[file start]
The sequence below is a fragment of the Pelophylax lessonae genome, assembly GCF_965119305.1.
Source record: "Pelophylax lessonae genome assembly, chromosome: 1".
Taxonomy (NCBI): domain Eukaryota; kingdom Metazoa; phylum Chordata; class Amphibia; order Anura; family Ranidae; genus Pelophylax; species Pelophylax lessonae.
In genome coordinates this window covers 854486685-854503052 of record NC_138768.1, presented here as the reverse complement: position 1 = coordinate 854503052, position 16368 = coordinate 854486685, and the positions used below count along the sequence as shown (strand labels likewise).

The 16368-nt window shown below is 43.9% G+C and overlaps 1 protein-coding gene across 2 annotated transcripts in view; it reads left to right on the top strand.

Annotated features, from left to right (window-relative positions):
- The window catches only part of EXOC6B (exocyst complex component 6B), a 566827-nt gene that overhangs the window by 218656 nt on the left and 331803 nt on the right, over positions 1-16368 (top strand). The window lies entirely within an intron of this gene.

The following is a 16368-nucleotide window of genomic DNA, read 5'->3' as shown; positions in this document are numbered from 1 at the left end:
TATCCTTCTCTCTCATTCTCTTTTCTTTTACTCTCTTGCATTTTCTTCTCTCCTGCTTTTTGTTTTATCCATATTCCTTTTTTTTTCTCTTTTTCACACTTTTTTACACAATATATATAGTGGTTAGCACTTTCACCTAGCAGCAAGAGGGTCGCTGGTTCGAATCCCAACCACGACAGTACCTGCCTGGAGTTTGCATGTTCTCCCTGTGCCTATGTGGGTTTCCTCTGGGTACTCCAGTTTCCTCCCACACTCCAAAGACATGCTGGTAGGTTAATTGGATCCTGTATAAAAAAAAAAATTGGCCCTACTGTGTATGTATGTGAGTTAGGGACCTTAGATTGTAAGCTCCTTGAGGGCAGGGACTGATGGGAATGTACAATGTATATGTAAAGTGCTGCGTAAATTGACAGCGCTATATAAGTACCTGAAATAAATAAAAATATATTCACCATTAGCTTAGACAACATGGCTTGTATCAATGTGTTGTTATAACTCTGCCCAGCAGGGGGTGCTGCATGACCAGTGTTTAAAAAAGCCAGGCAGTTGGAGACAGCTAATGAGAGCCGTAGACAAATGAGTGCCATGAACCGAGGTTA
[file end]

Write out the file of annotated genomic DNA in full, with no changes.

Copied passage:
The sequence below is a fragment of the Pelophylax lessonae genome, assembly GCF_965119305.1.
Source record: "Pelophylax lessonae genome assembly, chromosome: 1".
Taxonomy (NCBI): domain Eukaryota; kingdom Metazoa; phylum Chordata; class Amphibia; order Anura; family Ranidae; genus Pelophylax; species Pelophylax lessonae.
In genome coordinates this window covers 854486685-854503052 of record NC_138768.1, presented here as the reverse complement: position 1 = coordinate 854503052, position 16368 = coordinate 854486685, and the positions used below count along the sequence as shown (strand labels likewise).

The 16368-nt window shown below is 43.9% G+C and overlaps 1 protein-coding gene across 2 annotated transcripts in view; it reads left to right on the top strand.

Annotated features, from left to right (window-relative positions):
- The window catches only part of EXOC6B (exocyst complex component 6B), a 566827-nt gene that overhangs the window by 218656 nt on the left and 331803 nt on the right, over positions 1-16368 (top strand). The window lies entirely within an intron of this gene.

The following is a 16368-nucleotide window of genomic DNA, read 5'->3' as shown; positions in this document are numbered from 1 at the left end:
TATCCTTCTCTCTCATTCTCTTTTCTTTTACTCTCTTGCATTTTCTTCTCTCCTGCTTTTTGTTTTATCCATATTCCTTTTTTTTTCTCTTTTTCACACTTTTTTACACAATATATATAGTGGTTAGCACTTTCACCTAGCAGCAAGAGGGTCGCTGGTTCGAATCCCAACCACGACAGTACCTGCCTGGAGTTTGCATGTTCTCCCTGTGCCTATGTGGGTTTCCTCTGGGTACTCCAGTTTCCTCCCACACTCCAAAGACATGCTGGTAGGTTAATTGGATCCTGTATAAAAAAAAAAATTGGCCCTACTGTGTATGTATGTGAGTTAGGGACCTTAGATTGTAAGCTCCTTGAGGGCAGGGACTGATGGGAATGTACAATGTATATGTAAAGTGCTGCGTAAATTGACAGCGCTATATAAGTACCTGAAATAAATAAAAATATATTCACCATTAGCTTAGACAACATGGCTTGTATCAATGTGTTGTTATAACTCTGCCCAGCAGGGGGTGCTGCATGACCAGTGTTTAAAAAAGCCAGGCAGTTGGAGACAGCTAATGAGAGCCGTAGACAAATGAGTGCCATGAACCGAGGTTA